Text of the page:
Justin Small, Founder and CEO of Future Strategy Club comments on the future of freelancing.
The COVID-19 pandemic has created a fundamental shift in the way we work, completely disrupting our perception of what the traditional, desk-bound 9-5 role should look like. Similarly, it has also accelerated an array of existing future work trends, with data by Future Strategy Club revealing that 25% of 18–34-year-olds are now considering freelancing as a permanent career option.
Alongside this, data also reveals that between Q1-Q3 2020, over half a million (566,957) new companies were incorporated on Companies House, up 8.57% on the same period in 2019 (522,199)*, showing that more entrepreneurs are taking the plunge and setting up businesses. With ‘Solo’ self-employment also becoming increasingly more common. Further to this, in 2020, 14% (4.56 million) of workers were self-employed as sole traders or as company owners with no employees**.
Yet this independent model of work can only successfully function if the private sector not only embraces but actively supports those looking towards leaving the traditional workplace behind. This is why the rise of co-agencies such as Future Strategy Club is essential right now, providing a supportive space for those looking towards entrepreneurialism and an independent, yet collaborative, working community:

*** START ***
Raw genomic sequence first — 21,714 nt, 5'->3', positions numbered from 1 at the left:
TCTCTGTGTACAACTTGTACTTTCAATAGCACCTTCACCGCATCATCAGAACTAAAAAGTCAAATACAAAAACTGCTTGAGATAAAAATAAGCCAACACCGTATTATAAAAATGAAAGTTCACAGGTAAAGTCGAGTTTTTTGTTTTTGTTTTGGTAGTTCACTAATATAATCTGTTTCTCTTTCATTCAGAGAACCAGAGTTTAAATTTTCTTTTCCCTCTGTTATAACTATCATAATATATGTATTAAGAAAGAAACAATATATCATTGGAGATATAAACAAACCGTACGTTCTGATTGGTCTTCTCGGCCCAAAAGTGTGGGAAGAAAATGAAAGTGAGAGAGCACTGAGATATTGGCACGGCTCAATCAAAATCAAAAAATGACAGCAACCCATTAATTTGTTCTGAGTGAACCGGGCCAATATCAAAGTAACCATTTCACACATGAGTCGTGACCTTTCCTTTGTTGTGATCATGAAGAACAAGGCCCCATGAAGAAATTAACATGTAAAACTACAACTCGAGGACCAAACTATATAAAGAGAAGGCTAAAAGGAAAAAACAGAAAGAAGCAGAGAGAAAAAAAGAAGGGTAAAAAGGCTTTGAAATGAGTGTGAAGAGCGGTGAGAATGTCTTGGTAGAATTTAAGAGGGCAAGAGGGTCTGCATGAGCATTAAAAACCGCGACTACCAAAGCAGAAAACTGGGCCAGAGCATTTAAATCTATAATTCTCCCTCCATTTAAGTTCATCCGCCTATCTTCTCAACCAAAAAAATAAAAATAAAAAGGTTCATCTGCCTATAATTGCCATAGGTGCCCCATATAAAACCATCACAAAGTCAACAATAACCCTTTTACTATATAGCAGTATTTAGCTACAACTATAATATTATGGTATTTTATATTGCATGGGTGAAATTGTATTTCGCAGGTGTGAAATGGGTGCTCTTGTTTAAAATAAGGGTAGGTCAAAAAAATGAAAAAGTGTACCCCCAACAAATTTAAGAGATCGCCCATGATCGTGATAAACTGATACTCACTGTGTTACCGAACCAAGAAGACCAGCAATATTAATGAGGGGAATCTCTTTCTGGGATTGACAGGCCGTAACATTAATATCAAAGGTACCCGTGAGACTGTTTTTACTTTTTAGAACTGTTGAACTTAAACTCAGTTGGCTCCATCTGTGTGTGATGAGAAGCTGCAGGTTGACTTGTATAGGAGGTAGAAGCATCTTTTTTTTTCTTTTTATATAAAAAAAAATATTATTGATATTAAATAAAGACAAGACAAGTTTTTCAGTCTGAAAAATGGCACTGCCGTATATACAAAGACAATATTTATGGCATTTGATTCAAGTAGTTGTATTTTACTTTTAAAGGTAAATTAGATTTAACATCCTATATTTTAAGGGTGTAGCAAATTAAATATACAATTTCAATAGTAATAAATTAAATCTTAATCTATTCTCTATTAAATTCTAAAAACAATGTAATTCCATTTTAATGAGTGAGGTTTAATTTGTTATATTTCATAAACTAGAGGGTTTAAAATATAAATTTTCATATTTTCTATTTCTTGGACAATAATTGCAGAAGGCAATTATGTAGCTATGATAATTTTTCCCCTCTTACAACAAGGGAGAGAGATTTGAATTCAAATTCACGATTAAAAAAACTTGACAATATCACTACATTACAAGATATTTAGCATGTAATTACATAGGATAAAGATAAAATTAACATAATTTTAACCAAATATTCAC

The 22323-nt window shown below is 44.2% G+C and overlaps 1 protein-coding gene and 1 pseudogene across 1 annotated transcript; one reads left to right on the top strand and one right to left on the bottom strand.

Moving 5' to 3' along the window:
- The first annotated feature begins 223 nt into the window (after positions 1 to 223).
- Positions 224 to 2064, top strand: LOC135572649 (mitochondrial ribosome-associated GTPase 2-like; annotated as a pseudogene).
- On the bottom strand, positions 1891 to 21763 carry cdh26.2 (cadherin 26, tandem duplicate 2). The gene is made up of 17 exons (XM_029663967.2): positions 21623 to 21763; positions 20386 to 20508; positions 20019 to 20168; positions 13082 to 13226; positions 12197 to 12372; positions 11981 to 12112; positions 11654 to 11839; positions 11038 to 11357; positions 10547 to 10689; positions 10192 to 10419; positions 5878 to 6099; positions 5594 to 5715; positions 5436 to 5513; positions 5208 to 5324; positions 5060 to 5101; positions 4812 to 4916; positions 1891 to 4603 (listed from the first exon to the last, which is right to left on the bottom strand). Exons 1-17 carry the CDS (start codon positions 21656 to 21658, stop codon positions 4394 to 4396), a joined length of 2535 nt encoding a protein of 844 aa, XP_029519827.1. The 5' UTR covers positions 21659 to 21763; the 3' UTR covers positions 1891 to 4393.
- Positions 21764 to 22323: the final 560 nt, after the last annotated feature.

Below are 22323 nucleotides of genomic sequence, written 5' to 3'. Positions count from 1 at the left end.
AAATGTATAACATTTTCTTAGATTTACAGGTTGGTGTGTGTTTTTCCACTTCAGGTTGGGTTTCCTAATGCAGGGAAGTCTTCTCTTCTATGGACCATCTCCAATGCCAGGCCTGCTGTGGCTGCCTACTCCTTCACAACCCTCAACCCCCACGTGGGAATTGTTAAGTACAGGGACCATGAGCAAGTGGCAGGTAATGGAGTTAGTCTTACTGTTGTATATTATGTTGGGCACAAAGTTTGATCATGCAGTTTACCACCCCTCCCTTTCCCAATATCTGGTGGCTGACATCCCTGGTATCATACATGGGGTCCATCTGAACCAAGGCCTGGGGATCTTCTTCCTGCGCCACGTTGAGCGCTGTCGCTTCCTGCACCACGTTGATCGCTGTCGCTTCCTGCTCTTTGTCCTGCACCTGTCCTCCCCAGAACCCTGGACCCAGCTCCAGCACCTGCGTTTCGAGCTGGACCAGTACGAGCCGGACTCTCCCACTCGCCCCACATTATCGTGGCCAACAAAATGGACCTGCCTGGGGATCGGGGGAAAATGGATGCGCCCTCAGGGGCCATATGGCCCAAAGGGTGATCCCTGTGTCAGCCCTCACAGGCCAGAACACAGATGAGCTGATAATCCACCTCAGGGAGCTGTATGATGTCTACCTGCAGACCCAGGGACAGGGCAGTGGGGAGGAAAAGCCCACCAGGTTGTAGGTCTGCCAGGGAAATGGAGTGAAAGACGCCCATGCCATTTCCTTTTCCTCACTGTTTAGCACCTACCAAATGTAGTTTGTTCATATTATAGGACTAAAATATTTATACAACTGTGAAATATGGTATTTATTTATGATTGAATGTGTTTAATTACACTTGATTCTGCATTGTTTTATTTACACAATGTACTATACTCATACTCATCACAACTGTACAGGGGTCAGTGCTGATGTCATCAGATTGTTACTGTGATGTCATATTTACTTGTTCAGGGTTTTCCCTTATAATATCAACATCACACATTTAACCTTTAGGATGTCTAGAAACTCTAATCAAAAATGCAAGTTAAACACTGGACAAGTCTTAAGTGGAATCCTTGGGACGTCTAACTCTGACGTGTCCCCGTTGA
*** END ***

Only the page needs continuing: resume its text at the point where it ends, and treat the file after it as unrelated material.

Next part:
Justin Small, Founder and CEO of Future Strategy Club comments on the future of freelancing:
“Although the past year has been difficult, many entrepreneurs are seeing the opportunity to become their own boss and launch a business or, at least, the next stage of their career. With the job market in turmoil, the PAYE paycheck is no longer a reliable constant. Instead of starting again at the bottom of a ladder, freelance workers can work for themselves, tap into years’ worth of skills and experience, and gain true security from their own knowledge and skillset. They can take up the jobs that appeal to them and best utilise their skillsets, meaning they have a more fluid and fulfilling approach to their career.
“Freelance talent is also beneficial to firms, who can bring in outside talent on-demand to grow and innovate. The private sector will need flexible workers to ride out the turbulence of a potential no-deal Brexit and further months of Covid confusion.”